McConnell was sent home to the USA, where he took up a posting with the Sabre-equipped 445th FS at George AFB in Apple Valley, California.  Soon after, he took up a prestigious posting as a test pilot under secondment at Edwards Air Force Base to evaluate the then-new F-86H variant. While conducting a test flight in the 5th production example, F-86H-1-NA 52-1981, on August 25th, 1954, the aircraft experienced a serious control-system failure and crashed. Sadly, McConnell lost his life in the accident. His legend lives on though, and will be rekindled for the aviation-minded public when Doug Matthew’s new Sabre flies…

As mentioned earlier, F-86F 52-5116 is presently under restoration at Doug Matthew’s shop, Classic Fighters of America in Titusville, Florida. With the aircraft in sections consisting of the forward and aft fuselages, and the wings removed, Cris Kaufmann began the process of removing the old paint. He started blasting the exterior with crushed walnut shells to safely strip off much of the old paint without damaging the metal, then used conventional paint stripper to remove the rest. A wash of sand and acid followed, with the application of Bonderite® to finish up. Next came a treatment of self-etch and epoxy primer. Minor dents and flaws in the fuselage panels were repaired at this point and then the team sprayed a layer of high-build primer on the airframe. After this dried, the primer received a gentle sanding in preparation for the first coating of paint. Layers of silver and clear coat went on. Once the paint is applied and set, a final layer of clear-coat went on.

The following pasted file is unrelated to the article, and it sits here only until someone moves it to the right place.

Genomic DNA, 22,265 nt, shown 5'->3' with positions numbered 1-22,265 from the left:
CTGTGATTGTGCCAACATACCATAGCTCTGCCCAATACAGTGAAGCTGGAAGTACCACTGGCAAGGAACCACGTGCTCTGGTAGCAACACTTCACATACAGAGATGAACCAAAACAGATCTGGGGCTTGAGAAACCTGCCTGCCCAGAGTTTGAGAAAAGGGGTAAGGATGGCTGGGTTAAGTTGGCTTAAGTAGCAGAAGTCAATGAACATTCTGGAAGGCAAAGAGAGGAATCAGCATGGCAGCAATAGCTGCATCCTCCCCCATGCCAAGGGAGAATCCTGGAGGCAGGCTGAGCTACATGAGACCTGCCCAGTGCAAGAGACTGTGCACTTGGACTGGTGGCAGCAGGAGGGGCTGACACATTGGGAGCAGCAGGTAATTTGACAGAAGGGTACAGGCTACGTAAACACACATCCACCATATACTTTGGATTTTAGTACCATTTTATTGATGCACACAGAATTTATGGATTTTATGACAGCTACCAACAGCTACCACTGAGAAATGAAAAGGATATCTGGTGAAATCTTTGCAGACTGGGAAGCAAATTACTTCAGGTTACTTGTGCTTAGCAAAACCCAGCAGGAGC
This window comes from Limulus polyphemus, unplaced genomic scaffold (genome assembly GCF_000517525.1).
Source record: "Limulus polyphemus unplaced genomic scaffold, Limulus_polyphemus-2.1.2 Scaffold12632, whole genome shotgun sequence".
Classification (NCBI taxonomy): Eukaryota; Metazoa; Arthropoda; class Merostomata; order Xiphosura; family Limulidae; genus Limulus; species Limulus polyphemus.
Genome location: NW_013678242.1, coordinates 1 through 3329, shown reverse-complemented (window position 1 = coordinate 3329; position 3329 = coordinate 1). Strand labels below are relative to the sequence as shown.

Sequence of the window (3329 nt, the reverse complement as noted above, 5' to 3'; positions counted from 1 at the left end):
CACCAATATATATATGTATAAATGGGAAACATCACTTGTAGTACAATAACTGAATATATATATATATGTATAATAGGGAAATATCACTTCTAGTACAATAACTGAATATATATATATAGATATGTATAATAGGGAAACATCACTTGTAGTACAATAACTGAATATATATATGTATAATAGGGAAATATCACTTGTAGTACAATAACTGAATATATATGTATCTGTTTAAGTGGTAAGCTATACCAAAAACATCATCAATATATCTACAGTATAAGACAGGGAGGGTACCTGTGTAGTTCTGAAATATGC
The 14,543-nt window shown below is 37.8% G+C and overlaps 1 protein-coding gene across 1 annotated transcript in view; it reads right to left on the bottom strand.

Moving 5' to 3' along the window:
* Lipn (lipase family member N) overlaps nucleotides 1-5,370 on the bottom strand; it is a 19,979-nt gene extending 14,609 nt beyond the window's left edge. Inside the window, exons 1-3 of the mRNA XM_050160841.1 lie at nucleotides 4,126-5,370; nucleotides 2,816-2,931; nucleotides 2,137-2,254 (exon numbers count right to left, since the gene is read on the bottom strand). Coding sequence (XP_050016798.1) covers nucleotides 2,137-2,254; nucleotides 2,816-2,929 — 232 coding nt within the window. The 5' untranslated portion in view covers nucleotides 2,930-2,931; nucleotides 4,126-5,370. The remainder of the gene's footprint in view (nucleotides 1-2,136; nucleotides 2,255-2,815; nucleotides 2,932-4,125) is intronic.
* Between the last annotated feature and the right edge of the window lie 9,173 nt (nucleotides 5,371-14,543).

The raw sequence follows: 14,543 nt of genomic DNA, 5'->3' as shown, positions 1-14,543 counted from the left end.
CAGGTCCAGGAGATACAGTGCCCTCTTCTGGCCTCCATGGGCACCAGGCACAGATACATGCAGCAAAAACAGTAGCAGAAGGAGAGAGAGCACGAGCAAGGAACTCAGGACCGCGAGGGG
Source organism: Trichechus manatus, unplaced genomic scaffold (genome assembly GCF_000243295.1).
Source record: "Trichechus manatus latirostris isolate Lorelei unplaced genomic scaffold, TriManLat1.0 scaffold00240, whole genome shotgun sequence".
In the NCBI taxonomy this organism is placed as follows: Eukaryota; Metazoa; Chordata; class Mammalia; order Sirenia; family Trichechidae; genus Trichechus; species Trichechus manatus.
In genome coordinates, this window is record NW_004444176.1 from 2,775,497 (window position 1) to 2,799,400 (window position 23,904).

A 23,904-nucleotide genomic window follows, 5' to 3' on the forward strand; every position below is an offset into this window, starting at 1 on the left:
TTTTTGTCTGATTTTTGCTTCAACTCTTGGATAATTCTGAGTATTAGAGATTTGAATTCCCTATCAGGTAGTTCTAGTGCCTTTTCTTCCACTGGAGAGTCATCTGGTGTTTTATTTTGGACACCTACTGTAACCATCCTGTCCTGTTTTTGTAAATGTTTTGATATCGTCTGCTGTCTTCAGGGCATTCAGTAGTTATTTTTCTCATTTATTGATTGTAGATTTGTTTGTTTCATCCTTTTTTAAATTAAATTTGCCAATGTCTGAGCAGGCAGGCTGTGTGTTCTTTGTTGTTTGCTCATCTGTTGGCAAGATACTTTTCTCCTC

After the painting comes the research, creation and application of the numerous decals that the aircraft were adorned with. Attention must be paid to which series of F-86F that 51-2910 was a part of, as this will dictates what markings, from warning signs to squadron insignia, are needed and where they were placed on the airframe.

The most recent photo of the F-86 in the final phases of restoration.

Restoration efforts with F-86F 52-5116 have been ongoing for some time now, as extensive inspections, upgrades, and cockpit modernization are nearing completion. Hydraulic lines have been replaced, the storage capacity of breathing oxygen has been increased, a new instrument panel is being prepared and an entirely new wiring system has been fabricated and installed. Everyone at Classic Fighters of America is excited about the impending maiden flight of this Sabre and evaluation trials which will begin soon!


  1. Wow, decade long undertaking. I guess if you are going to fly the bird you want everything, and I mean everything in perfect working condition. And I would imagine the FAA requires it also. Great job. Happy flying

  2. Up to date research on McConnels time with the 448th BG in England has shown that he would not have had time to undertake 60 combat missions as is popularly written. The actual figure is much less. Work by has looked into his brief time at Seething and also the crew he was with. It’s a fascinating back story to a man who found his round peg moment as a jet fighter pilot in Korea. Check out for the full story.